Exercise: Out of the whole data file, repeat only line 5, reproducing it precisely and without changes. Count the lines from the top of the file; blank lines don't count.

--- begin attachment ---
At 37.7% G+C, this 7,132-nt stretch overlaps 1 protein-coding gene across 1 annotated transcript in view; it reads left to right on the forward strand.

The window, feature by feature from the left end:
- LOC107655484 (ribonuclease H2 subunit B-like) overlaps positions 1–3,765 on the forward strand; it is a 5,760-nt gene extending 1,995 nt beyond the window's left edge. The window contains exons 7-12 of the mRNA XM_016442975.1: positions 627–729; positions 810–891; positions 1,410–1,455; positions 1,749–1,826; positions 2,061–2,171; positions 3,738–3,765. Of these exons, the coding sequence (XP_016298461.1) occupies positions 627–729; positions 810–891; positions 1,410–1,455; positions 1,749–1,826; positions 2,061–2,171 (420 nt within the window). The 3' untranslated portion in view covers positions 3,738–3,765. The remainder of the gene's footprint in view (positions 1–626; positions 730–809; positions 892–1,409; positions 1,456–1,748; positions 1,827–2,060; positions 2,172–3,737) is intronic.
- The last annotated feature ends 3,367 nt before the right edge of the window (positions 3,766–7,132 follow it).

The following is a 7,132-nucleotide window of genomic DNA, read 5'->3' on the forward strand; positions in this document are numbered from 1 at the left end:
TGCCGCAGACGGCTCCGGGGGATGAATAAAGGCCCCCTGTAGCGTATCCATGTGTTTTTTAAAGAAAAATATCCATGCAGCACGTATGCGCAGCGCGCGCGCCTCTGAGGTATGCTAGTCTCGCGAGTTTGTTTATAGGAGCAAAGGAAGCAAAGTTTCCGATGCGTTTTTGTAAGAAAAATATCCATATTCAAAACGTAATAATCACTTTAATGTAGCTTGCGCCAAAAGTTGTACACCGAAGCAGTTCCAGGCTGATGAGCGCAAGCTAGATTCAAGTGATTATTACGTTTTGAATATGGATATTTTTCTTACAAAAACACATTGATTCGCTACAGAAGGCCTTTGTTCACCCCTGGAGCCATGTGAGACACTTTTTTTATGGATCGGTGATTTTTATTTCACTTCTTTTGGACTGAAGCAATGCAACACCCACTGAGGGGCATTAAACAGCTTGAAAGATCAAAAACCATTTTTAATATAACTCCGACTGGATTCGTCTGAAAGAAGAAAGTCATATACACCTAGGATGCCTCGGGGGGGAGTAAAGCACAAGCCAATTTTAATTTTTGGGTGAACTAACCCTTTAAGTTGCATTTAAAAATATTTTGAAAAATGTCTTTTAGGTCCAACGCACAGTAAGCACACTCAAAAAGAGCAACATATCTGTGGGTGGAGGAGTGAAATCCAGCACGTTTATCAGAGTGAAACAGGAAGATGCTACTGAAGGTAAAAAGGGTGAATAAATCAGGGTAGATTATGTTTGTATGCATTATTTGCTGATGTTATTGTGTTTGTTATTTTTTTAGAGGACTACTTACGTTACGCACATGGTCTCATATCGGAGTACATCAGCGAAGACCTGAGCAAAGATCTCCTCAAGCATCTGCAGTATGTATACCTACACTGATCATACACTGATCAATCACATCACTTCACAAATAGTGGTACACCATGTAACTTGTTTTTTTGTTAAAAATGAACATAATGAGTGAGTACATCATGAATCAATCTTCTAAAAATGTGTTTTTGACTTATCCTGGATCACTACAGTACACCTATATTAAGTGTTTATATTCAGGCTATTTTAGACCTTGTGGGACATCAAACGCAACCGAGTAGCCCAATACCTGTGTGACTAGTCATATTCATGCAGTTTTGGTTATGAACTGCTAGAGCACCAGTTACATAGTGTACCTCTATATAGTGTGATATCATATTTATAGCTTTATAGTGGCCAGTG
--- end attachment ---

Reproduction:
The following is a 7,132-nucleotide window of genomic DNA, read 5'->3' on the forward strand; positions in this document are numbered from 1 at the left end: